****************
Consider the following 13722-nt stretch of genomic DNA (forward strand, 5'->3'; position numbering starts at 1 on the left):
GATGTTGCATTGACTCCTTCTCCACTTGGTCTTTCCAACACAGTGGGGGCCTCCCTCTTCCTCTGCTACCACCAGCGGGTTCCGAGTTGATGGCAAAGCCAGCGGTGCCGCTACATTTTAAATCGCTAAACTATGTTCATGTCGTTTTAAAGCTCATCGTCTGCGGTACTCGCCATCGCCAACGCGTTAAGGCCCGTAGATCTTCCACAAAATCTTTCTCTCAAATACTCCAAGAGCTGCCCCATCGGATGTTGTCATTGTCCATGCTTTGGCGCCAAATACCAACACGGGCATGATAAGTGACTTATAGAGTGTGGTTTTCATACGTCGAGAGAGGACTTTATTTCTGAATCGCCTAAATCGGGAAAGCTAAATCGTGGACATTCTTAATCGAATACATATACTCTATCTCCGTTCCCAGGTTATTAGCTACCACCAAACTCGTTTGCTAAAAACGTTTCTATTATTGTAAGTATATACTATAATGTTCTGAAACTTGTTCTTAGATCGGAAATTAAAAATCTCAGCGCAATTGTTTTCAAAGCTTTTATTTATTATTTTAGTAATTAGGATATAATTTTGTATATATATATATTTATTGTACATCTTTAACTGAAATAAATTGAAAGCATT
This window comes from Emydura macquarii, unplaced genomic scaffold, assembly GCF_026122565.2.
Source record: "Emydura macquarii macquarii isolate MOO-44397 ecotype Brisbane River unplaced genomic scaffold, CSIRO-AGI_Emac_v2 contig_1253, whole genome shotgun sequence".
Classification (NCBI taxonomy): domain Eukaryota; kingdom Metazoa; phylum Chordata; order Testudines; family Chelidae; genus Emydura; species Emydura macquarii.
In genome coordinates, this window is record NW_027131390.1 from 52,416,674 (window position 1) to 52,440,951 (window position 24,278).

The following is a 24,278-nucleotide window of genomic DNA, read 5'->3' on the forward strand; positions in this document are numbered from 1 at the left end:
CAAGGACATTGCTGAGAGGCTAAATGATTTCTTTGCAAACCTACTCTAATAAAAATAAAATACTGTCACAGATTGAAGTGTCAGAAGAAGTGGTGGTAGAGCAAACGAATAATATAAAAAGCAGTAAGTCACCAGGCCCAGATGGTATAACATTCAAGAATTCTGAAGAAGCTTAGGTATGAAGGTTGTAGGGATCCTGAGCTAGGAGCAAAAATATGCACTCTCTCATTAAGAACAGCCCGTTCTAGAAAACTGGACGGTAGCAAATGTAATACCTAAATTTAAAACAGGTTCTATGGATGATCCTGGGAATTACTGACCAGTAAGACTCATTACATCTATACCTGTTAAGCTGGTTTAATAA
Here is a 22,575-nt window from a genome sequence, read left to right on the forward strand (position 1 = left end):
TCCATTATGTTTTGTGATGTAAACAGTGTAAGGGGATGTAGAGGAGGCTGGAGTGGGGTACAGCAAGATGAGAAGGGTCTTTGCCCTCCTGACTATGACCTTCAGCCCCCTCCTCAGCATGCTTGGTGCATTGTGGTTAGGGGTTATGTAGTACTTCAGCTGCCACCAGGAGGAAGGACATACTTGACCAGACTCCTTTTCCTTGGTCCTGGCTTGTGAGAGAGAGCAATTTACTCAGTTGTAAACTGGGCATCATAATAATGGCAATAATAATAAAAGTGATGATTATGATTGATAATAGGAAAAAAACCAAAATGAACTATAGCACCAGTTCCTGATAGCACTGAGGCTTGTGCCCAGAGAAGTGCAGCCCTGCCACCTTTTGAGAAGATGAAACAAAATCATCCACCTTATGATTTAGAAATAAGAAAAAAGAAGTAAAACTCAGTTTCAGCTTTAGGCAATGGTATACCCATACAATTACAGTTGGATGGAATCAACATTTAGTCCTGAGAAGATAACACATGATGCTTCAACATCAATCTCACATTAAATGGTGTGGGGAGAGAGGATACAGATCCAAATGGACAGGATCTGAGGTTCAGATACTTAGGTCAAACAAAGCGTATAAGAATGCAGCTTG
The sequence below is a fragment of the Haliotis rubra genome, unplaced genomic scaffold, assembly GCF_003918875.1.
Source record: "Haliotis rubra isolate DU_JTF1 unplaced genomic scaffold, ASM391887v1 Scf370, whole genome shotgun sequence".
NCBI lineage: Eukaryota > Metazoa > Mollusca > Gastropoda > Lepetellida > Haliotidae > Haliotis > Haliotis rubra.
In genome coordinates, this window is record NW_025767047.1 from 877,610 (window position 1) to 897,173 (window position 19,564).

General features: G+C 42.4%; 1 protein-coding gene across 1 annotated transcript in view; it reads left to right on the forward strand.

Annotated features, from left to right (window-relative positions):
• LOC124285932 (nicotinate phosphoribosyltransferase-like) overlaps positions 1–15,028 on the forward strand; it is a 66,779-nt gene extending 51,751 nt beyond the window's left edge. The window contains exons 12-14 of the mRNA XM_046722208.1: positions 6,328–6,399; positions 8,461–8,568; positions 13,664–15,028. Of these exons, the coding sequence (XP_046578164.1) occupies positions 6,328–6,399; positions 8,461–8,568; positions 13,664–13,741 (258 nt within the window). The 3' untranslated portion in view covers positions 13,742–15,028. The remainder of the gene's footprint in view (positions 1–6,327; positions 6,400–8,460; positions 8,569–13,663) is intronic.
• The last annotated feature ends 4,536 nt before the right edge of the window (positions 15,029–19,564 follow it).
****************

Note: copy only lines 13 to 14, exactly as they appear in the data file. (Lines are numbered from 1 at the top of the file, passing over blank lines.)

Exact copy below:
NCBI lineage: Eukaryota > Metazoa > Mollusca > Gastropoda > Lepetellida > Haliotidae > Haliotis > Haliotis rubra.
In genome coordinates, this window is record NW_025767047.1 from 877,610 (window position 1) to 897,173 (window position 19,564).